I would like to understand the steps of mini-batch gradient descent for training a neural network.

My train data $$(X,y)$$ has dimension $$(k \times n)$$ and $$(1 \times n)$$, where $$k$$ is the number of the features and $$n$$ is the number of observations.

For each layer $$l=1,...L$$ my parameters are $$W^{[l]}$$ of dimension $$(n^{[l]} \times n^{[l-1]})$$, where $$n^{}=k$$

a) First I randomly initialize the parameters $$W^{[l]}$$ for $$l=1,...L$$.

b) I take a sample of length $$p\in[1,n]$$ of my training data, denoted by $$(X^{(1)},y^{(1)})$$ for sample number $$1$$.

c) I compute the cost $$J^{(1)}(W)$$ with the first initialization of the parameters and the first sample of the train data.

d) In back-propagation I update the parameters for $$l=L,...1$$ according to a learning rate $$\alpha$$: $$W^{[l]} = W^{[l]} - \alpha \text{ } \frac{\partial J^{(1)}(W)}{\partial W^{[l]}}$$

Now I've done one step of the gradient descent with one sample of the train data. How does the algorithm continue?

Does it repeat step (c) and (d) with the "new" $$W^{[l]}$$ on a second sample of the train data $$(X^{(2)},y^{(2)})$$?

In this case, will it continue until convergence when every update in the gradient descent is done with different samples of the train data?

Please let me know if something is not clear.

TL;DR;

Yes, you are correct.

I'll give you a bit of context

There are three main "kind" of Gradient Descent:

These algorithms differ for the dataset batch size.

Terminology

• epochs: epochs is the number of times when the complete dataset is passed forward and backward by the learning algorithm
• iterations: the number of batches needed to complete one epoch
• batch size: is the size of a dataset set sample

If you are working with training data that can fit in memory (RAM / VRAM) the choice is on Batch Gradient Descent. In this case the batch size is equal to the entire dataset. This means that the model is updated only when all the dataset is passed.

for epoch in number of epochs:
- for all the training instances in the dataset compute the derivative of the cost function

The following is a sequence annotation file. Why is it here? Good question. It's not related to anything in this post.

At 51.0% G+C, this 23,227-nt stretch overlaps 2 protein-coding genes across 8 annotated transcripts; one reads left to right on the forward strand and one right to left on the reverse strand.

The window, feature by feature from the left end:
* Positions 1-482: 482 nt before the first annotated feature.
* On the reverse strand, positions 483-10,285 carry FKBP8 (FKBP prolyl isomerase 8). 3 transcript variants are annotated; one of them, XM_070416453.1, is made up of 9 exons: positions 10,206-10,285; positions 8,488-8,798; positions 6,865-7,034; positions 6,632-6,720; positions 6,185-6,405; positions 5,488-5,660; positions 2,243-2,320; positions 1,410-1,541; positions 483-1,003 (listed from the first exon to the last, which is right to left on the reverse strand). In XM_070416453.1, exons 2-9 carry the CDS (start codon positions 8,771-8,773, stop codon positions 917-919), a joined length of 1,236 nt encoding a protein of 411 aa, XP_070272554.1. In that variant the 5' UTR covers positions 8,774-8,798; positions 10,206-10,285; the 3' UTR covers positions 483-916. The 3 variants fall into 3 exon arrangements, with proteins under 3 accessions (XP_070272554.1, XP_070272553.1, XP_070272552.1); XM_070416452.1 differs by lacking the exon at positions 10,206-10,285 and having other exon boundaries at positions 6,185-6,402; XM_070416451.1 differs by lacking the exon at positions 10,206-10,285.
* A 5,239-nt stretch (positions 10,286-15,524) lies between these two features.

- update the weights


It is an estimate of Batch Gradient Descent. The batch size is equal to 1. This means that the model is updated with only a training instance at time.

for epoch in number of epochs:
for instance in total dataset:
- for the current instance compute the derivative of the cost function
- update the weights


It is a generalization of Stochastic Gradient Descent. The batch size is equal to a value >= 1. This means that the model is updated per batch.

for epoch in number of epochs:
for batch in num of batches:
- for all the training instances in the batch sample compute the derivative of the cost function
- update the weights


Example: Just to be more clear, let's suppose to have a dataset of 1000 instances (n_of_instances), and let's say that for every kind of gradient descent we have a fixed number of epochs (n_of_epochs) equals to 100, and as batch size for mini batch gradient descent we have 100 (batch_size), and so 10 iterations (n_of_iterations = n_of_instances/batch_size = 1000/100 = 10).

• Batch Gradient Descent: the model will be updated 100 times (n_of_epochs)
• Stochastic Gradient Descent: the model will be updated 100.000 times (n_of_epochs * n_of_instances = 100 * 1000)
• Mini-batch Gradient Descent: the modell will be updated 1000 times (n_of_iterations * n_of_epochs = 10 * 100)

The thumb rule is to use batch gradient descent if you can fit all the dataset in memory. On the contrary, depending on the instance size, the choice will be a mini-batch gradient descent with a fixed size batch that can fit entirely in memory. Usually when you use the mini-batch gradient descent the error convergence will be more noisy compared to batch gradient descent, because of the content variability of the batches Some useful refs:

• Thank you for your answer. One clarification: maybe it was just an example, but is it normal to set a fixed number of epochs in training or do people just make it continue until the parameters converge? (Or both?)
– Ale
Sep 19, 2020 at 21:29
• @Ale usually there is a trade-off between training error and validation error. Hypothetically you train until your validation/test error goes up again. If you have the training error that continues to go down but the validation/test error goes up, it is a symptom of overfitting and so you stop Sep 20, 2020 at 21:43
• machinelearningmastery.com/… Sep 20, 2020 at 21:50
• Yes, I know, thank you. I just wanted to know if it was common practice to set a fixed number of epochs, but maybe it was a silly question.
– Ale
Sep 21, 2020 at 14:20